• Try to anticipate your baby’s hunger cues so that you have ample time to find a
    comfortable seat and latch him on before he starts screaming to be fed.  A screaming baby
    is guaranteed to draw the attention you don’t want.

     

  • Relax.

  • People tend to take more notice of anyone who appears nervous and uncomfortable.  For
    the first few times, it may be a good idea to find a quiet corner where hardly anyone
    passes, to help build up your confidence.
     
     
    For those who prefer or need a private space to breastfeed, there are fitting rooms or mother-baby rooms in some shopping centres.  At places like the zoo or bird park, there are the theatrettes which are darkened during show times, though it takes some planning to be at the right place at the right time.  If you plan ahead of every outing, you can usually find somewhere semi-private to breastfeed, but eventually, you will find that it is so much more convenient to just feed your baby wherever you happen to be.  Give it a try; you may be surprised by how little anyone else notices.


    NURSING ROOMS IN SINGAPORE

    You may at some time or other wish to use a Nursing Room while on an outing with baby.  This may be necessary because of modesty, especially in the early days when you have not practiced nursing in public much, or when baby is older and easily distracted.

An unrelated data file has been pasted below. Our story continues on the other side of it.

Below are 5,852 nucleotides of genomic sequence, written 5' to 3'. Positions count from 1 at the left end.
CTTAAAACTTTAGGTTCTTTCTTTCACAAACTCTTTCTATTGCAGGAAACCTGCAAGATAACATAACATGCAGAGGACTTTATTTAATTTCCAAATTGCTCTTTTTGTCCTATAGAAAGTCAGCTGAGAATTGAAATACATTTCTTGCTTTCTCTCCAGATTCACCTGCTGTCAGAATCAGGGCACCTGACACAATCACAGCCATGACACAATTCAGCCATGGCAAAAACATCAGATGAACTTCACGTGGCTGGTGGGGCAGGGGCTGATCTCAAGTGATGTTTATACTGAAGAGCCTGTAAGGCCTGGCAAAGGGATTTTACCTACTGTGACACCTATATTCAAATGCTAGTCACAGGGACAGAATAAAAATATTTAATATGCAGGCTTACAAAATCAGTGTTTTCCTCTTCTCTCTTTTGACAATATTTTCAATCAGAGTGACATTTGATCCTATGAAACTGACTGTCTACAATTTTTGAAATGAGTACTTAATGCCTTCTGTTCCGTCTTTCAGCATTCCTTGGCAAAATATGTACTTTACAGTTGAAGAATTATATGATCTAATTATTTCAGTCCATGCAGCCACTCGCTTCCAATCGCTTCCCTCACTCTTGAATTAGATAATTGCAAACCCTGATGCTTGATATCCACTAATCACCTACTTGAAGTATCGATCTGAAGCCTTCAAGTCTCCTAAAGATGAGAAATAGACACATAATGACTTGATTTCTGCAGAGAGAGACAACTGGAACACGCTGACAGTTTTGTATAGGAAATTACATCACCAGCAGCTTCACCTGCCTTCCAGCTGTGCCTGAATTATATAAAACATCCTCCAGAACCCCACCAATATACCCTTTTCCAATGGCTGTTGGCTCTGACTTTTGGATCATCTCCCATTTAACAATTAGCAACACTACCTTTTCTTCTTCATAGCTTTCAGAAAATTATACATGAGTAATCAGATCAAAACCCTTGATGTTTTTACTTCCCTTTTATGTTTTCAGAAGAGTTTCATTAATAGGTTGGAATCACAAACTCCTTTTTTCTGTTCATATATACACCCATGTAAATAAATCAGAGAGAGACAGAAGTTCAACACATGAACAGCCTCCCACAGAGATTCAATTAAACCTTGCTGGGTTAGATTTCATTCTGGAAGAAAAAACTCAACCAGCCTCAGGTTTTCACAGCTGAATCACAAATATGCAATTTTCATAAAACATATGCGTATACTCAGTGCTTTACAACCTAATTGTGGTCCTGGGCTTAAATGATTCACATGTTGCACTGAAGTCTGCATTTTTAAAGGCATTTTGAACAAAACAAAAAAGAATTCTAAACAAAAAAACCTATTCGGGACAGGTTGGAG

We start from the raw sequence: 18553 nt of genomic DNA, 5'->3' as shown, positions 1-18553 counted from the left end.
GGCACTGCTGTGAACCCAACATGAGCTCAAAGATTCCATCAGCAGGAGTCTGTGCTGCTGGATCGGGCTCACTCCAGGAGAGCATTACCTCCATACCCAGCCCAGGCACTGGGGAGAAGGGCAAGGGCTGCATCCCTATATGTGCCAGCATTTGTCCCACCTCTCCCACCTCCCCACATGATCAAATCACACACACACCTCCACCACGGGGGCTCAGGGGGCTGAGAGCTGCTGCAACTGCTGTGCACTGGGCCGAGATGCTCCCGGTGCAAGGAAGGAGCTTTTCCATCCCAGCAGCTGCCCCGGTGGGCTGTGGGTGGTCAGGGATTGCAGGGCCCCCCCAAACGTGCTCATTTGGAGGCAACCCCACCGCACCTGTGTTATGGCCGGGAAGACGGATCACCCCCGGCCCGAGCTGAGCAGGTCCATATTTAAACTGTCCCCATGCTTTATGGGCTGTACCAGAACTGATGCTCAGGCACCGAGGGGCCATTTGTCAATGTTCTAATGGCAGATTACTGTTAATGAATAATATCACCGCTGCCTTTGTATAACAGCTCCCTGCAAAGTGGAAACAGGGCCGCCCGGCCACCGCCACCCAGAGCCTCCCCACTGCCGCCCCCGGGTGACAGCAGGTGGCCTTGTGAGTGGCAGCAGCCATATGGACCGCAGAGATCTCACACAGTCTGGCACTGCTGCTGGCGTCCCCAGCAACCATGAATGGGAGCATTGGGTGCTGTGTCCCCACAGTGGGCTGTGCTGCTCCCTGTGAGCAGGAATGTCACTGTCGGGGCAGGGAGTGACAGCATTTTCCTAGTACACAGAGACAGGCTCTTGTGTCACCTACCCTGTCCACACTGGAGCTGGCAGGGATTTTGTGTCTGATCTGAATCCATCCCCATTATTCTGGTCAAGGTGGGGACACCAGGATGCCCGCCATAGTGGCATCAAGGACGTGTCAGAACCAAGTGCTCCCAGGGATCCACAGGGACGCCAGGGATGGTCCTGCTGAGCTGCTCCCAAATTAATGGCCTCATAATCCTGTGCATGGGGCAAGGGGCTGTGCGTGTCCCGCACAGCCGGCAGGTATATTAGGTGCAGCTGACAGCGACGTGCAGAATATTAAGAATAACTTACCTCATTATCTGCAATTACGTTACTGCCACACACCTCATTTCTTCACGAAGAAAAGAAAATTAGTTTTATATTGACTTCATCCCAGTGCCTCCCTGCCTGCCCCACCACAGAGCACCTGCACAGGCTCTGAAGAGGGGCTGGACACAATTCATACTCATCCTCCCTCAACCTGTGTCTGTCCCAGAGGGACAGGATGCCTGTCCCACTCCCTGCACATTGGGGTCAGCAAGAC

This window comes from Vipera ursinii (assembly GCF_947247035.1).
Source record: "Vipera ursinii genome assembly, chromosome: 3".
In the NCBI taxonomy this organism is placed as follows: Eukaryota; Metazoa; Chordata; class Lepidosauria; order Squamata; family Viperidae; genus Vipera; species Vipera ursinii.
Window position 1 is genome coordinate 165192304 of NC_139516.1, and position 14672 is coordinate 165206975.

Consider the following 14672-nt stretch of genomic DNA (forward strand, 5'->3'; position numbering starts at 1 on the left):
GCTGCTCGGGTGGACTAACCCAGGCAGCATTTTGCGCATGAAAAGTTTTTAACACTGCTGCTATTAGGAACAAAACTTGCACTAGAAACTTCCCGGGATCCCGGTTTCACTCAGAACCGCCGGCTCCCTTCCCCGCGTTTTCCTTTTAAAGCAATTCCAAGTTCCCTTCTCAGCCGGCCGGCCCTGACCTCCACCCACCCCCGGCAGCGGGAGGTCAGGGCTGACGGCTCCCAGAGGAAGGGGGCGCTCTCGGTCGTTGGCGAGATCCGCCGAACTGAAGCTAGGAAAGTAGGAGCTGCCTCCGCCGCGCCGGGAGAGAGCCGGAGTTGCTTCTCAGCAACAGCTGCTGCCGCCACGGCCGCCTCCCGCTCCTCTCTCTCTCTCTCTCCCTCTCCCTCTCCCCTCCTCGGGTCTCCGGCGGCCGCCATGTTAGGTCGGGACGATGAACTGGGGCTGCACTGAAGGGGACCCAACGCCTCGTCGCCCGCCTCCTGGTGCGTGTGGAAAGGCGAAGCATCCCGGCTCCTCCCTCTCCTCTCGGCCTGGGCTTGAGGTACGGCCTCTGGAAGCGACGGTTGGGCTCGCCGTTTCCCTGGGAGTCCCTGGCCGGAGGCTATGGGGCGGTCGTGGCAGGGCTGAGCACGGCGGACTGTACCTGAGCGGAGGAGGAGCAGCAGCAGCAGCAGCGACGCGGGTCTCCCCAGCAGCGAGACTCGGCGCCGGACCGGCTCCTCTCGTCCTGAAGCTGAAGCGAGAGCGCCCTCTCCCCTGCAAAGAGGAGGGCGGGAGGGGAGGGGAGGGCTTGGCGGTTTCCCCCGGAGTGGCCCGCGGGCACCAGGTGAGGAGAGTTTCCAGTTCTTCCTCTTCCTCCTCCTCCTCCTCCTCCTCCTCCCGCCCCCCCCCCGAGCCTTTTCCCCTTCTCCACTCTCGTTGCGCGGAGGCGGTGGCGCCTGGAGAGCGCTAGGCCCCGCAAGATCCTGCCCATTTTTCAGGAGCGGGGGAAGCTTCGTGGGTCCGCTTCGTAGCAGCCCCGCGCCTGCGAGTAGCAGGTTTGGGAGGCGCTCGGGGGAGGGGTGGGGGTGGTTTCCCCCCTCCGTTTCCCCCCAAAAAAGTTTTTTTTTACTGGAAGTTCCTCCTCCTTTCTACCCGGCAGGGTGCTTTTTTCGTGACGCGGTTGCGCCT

Where then are the places with such facilities?  Here, I have done up a list for your reference.  And with the help of mothers on the Asia Parents List*, there is also an informal rating of these nursing rooms plus comments, if any.
     
     
    Ratings:
    (*) poor  (**) satisfactory["can do,lah!"]
    (***) very good  (****) excellent (Should plan your outing around this place)
     
     
    Place
    entsCoComments
    Ratings
    Seiyu Children Dept 
    (Bugis Junction) 
     
    “Large, roomy”, “has 2 rooms, so don’t have to worry about taking too long” 
     
    **** 
     
    Takashimaya 3rd Storey 
     
    “has comfortable seats, altho’ too crowded during weekends”. 
     
    ****
    Mothercare (Marina) 
    Mothercare (Centrepoint) 
     
    “Marina Square’s room is better than the rest which give only single rooms;  the bench they provide for nursing is not 
    wide enough, though.” 
     
    **
    Isetan (Shaw House) “clean & comfy” 
     
    ***
    Robinson’s Children’s Dept 
     
    “REALLY crammed!  can only have one person in there at any one time!” 
     
    *
    Raffles City Level 3 “Nice & Clean, has separate rooms for breastfeeding”. ****
    John Little’s Children Dept “too small” 
     
    *
     
    Others (not rated simply because we haven’t visited them personally!):
     Scotts Shopping Centre, Level 2, G.L.O. Baby Mart at IMM, Level 2,Tang's Dept store
    (Electronics Dept), Daimaru (Liang Court), KK Women’s & Children’s Hospital,
    & Singapore General Hospital.
     
    * The Asia Parents’ List is an Internet Email Support/Discussion Group [see <http://members.tripod.com/~parentslist>]